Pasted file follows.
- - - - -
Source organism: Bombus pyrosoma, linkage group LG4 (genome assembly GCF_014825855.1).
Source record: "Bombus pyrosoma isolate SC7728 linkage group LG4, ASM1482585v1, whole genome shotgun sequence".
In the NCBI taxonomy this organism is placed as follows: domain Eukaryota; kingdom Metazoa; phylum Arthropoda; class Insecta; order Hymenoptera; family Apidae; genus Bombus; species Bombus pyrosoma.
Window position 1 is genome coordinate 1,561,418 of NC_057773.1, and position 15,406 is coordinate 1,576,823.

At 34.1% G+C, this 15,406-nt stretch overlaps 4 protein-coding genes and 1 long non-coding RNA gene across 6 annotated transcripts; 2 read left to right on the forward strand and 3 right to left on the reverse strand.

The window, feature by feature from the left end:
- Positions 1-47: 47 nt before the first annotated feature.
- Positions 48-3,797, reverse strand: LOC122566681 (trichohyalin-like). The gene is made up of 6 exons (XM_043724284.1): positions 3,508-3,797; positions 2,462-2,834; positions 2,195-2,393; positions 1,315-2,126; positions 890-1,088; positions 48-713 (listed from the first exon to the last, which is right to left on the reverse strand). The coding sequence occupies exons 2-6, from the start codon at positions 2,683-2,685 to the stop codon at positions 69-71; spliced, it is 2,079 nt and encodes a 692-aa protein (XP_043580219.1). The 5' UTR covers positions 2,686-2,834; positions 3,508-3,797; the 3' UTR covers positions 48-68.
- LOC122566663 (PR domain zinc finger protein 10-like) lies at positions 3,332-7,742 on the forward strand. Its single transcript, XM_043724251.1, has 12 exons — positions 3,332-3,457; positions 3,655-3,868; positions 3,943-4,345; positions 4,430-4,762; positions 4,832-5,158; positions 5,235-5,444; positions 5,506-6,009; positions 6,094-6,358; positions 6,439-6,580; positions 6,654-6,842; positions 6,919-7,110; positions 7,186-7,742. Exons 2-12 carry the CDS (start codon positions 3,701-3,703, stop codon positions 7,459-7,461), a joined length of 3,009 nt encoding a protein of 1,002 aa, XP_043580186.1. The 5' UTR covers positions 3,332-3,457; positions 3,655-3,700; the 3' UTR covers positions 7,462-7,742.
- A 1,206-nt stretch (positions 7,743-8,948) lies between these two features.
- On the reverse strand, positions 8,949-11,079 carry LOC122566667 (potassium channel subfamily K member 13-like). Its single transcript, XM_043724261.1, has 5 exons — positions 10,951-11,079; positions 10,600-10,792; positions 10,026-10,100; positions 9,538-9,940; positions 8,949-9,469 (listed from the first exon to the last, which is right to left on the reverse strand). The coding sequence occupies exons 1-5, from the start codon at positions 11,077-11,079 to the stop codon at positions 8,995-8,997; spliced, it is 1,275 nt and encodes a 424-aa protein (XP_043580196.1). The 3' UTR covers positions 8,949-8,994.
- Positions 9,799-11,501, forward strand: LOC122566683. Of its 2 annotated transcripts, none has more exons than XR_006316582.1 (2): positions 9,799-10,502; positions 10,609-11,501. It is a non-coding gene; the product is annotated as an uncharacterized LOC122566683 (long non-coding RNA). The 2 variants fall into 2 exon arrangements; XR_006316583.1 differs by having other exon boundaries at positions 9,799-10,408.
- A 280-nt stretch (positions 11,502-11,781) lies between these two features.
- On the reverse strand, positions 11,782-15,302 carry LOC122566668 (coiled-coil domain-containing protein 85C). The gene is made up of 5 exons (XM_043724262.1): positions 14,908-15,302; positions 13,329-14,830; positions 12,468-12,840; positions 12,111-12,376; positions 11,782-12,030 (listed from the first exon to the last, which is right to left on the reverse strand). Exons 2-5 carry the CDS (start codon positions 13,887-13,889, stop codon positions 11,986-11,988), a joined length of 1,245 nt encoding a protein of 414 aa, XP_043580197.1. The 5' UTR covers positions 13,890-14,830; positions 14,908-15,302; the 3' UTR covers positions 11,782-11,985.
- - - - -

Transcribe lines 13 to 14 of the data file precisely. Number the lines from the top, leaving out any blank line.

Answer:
- A 280-nt stretch (positions 11,502-11,781) lies between these two features.
- On the reverse strand, positions 11,782-15,302 carry LOC122566668 (coiled-coil domain-containing protein 85C). The gene is made up of 5 exons (XM_043724262.1): positions 14,908-15,302; positions 13,329-14,830; positions 12,468-12,840; positions 12,111-12,376; positions 11,782-12,030 (listed from the first exon to the last, which is right to left on the reverse strand). Exons 2-5 carry the CDS (start codon positions 13,887-13,889, stop codon positions 11,986-11,988), a joined length of 1,245 nt encoding a protein of 414 aa, XP_043580197.1. The 5' UTR covers positions 13,890-14,830; positions 14,908-15,302; the 3' UTR covers positions 11,782-11,985.